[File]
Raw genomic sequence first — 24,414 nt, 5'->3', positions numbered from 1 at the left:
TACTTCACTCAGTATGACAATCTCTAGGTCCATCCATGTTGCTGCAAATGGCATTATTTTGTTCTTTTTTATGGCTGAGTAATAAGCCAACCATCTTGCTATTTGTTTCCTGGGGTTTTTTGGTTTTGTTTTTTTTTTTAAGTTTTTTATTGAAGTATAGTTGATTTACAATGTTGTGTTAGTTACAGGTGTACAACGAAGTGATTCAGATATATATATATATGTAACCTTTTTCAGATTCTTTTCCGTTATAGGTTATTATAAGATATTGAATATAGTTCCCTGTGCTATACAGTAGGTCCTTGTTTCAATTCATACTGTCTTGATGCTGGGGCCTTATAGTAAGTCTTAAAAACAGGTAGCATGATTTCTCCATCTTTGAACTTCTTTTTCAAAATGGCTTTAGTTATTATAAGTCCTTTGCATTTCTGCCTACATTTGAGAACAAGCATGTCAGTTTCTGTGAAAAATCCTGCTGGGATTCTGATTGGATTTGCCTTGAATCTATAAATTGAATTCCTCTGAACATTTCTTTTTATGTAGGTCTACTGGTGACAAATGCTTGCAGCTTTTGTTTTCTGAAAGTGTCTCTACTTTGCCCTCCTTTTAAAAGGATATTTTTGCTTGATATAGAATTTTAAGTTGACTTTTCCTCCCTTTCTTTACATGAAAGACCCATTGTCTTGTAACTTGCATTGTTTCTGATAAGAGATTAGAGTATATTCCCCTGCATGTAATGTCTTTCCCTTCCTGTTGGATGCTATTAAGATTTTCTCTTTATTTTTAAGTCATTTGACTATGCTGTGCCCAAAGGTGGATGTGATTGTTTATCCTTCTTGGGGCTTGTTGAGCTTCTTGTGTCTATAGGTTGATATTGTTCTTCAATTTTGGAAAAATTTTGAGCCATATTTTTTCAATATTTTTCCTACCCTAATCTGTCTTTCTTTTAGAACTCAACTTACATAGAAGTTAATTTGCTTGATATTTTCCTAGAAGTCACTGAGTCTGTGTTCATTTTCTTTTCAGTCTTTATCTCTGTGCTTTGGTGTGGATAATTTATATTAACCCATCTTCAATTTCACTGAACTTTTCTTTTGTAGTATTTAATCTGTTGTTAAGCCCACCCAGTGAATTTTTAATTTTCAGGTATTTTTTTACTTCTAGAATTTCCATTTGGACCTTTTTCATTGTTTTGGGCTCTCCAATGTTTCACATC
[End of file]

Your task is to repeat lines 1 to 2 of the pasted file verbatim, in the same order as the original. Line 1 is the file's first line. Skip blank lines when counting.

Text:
Raw genomic sequence first — 24,414 nt, 5'->3', positions numbered from 1 at the left:
TACTTCACTCAGTATGACAATCTCTAGGTCCATCCATGTTGCTGCAAATGGCATTATTTTGTTCTTTTTTATGGCTGAGTAATAAGCCAACCATCTTGCTATTTGTTTCCTGGGGTTTTTTGGTTTTGTTTTTTTTTTTAAGTTTTTTATTGAAGTATAGTTGATTTACAATGTTGTGTTAGTTACAGGTGTACAACGAAGTGATTCAGATATATATATATATGTAACCTTTTTCAGATTCTTTTCCGTTATAGGTTATTATAAGATATTGAATATAGTTCCCTGTGCTATACAGTAGGTCCTTGTTTCAATTCATACTGTCTTGATGCTGGGGCCTTATAGTAAGTCTTAAAAACAGGTAGCATGATTTCTCCATCTTTGAACTTCTTTTTCAAAATGGCTTTAGTTATTATAAGTCCTTTGCATTTCTGCCTACATTTGAGAACAAGCATGTCAGTTTCTGTGAAAAATCCTGCTGGGATTCTGATTGGATTTGCCTTGAATCTATAAATTGAATTCCTCTGAACATTTCTTTTTATGTAGGTCTACTGGTGACAAATGCTTGCAGCTTTTGTTTTCTGAAAGTGTCTCTACTTTGCCCTCCTTTTAAAAGGATATTTTTGCTTGATATAGAATTTTAAGTTGACTTTTCCTCCCTTTCTTTACATGAAAGACCCATTGTCTTGTAACTTGCATTGTTTCTGATAAGAGATTAGAGTATATTCCCCTGCATGTAATGTCTTTCCCTTCCTGTTGGATGCTATTAAGATTTTCTCTTTATTTTTAAGTCATTTGACTATGCTGTGCCCAAAGGTGGATGTGATTGTTTATCCTTCTTGGGGCTTGTTGAGCTTCTTGTGTCTATAGGTTGATATTGTTCTTCAATTTTGGAAAAATTTTGAGCCATATTTTTTCAATATTTTTCCTACCCTAATCTGTCTTTCTTTTAGAACTCAACTTACATAGAAGTTAATTTGCTTGATATTTTCCTAGAAGTCACTGAGTCTGTGTTCATTTTCTTTTCAGTCTTTATCTCTGTGCTTTGGTGTGGATAATTTATATTAACCCATCTTCAATTTCACTGAACTTTTCTTTTGTAGTATTTAATCTGTTGTTAAGCCCACCCAGTGAATTTTTAATTTTCAGGTATTTTTTTACTTCTAGAATTTCCATTTGGACCTTTTTCATTGTTTTGGGCTCTCCAATGTTTCACATC